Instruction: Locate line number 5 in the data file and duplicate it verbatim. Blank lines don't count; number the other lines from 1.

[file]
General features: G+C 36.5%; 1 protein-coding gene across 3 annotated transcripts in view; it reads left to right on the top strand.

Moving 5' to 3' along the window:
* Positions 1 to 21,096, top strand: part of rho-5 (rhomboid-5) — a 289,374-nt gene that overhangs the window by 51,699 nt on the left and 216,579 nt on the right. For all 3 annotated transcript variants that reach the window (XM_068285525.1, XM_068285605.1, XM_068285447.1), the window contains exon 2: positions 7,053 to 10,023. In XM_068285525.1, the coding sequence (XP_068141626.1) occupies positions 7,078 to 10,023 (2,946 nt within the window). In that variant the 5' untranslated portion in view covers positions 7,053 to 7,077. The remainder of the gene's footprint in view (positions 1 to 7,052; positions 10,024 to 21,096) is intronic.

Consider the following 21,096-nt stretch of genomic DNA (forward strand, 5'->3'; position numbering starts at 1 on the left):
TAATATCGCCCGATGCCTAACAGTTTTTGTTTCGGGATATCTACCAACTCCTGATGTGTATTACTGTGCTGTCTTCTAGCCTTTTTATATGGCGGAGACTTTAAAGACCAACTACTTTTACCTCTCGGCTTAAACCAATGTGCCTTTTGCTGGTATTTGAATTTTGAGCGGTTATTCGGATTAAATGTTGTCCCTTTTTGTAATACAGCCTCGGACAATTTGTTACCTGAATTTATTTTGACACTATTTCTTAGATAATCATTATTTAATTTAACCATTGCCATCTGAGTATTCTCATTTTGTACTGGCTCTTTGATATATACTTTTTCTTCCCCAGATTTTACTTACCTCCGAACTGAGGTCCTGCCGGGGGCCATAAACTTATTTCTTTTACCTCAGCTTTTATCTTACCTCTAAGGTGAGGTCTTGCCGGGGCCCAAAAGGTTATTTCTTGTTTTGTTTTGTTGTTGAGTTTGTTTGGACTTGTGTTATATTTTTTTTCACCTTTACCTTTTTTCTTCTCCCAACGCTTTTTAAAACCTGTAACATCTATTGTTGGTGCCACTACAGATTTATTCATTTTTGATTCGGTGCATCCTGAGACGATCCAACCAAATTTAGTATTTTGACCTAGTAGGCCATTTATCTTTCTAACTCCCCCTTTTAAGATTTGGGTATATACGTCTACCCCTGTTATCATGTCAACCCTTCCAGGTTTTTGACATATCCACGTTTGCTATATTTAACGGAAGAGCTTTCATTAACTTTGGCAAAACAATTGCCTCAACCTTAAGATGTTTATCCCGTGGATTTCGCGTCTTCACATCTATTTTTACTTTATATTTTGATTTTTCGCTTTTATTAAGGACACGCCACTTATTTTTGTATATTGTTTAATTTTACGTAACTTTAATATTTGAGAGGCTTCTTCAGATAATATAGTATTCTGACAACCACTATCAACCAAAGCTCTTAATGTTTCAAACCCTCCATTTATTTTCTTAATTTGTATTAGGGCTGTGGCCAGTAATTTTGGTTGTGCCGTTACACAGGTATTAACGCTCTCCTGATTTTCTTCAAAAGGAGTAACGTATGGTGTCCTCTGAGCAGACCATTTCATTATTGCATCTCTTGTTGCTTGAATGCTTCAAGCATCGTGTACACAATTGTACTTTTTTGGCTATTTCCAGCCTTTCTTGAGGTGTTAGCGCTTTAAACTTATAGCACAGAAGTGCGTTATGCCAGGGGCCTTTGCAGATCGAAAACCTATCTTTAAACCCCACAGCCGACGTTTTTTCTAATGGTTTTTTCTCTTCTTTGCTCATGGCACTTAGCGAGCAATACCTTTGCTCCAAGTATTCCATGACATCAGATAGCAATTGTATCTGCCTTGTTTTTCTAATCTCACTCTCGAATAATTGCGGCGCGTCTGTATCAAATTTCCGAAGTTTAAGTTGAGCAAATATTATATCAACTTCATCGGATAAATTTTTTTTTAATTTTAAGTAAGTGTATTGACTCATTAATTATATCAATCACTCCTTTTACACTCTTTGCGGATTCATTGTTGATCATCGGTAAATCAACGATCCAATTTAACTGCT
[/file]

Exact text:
TAATATCGCCCGATGCCTAACAGTTTTTGTTTCGGGATATCTACCAACTCCTGATGTGTATTACTGTGCTGTCTTCTAGCCTTTTTATATGGCGGAGACTTTAAAGACCAACTACTTTTACCTCTCGGCTTAAACCAATGTGCCTTTTGCTGGTATTTGAATTTTGAGCGGTTATTCGGATTAAATGTTGTCCCTTTTTGTAATACAGCCTCGGACAATTTGTTACCTGAATTTATTTTGACACTATTTCTTAGATAATCATTATTTAATTTAACCATTGCCATCTGAGTATTCTCATTTTGTACTGGCTCTTTGATATATACTTTTTCTTCCCCAGATTTTACTTACCTCCGAACTGAGGTCCTGCCGGGGGCCATAAACTTATTTCTTTTACCTCAGCTTTTATCTTACCTCTAAGGTGAGGTCTTGCCGGGGCCCAAAAGGTTATTTCTTGTTTTGTTTTGTTGTTGAGTTTGTTTGGACTTGTGTTATATTTTTTTTCACCTTTACCTTTTTTCTTCTCCCAACGCTTTTTAAAACCTGTAACATCTATTGTTGGTGCCACTACAGATTTATTCATTTTTGATTCGGTGCATCCTGAGACGATCCAACCAAATTTAGTATTTTGACCTAGTAGGCCATTTATCTTTCTAACTCCCCCTTTTAAGATTTGGGTATATACGTCTACCCCTGTTATCATGTCAACCCTTCCAGGTTTTTGACATATCCACGTTTGCTATATTTAACGGAAGAGCTTTCATTAACTTTGGCAAAACAATTGCCTCAACCTTAAGATGTTTATCCCGTGGATTTCGCGTCTTCACATCTATTTTTACTTTATATTTTGATTTTTCGCTTTTATTAAGGACACGCCACTTATTTTTGTATATTGTTTAATTTTACGTAACTTTAATATTTGAGAGGCTTCTTCAGATAATATAGTATTCTGACAACCACTATCAACCAAAGCTCTTAATGTTTCAAACCCTCCATTTATTTTCTTAATTTGTATTAGGGCTGTGGCCAGTAATTTTGGTTGTGCCGTTACACAGGTATTAACGCTCTCCTGATTTTCTTCAAAAGGAGTAACGTATGGTGTCCTCTGAGCAGACCATTTCATTATTGCATCTCTTGTTGCTTGAATGCTTCAAGCATCGTGTACACAATTGTACTTTTTTGGCTATTTCCAGCCTTTCTTGAGGTGTTAGCGCTTTAAACTTATAGCACAGAAGTGCGTTATGCCAGGGGCCTTTGCAGATCGAAAACCTATCTTTAAACCCCACAGCCGACGTTTTTTCTAATGGTTTTTTCTCTTCTTTGCTCATGGCACTTAGCGAGCAATACCTTTGCTCCAAGTATTCCATGACATCAGATAGCAATTGTATCTGCCTTGTTTTTCTAATCTCACTCTCGAATAATTGCGGCGCGTCTGTATCAAATTTCCGAAGTTTAAGTTGAGCAAATATTATATCAACTTCATCGGATAAATTTTTTTTTAATTTTAAGTAAGTGTATTGACTCATTAATTATATCAATCACTCCTTTTACACTCTTTGCGGATTCATTGTTGATCATCGGTAAATCAACGATCCAATTTAACTGCT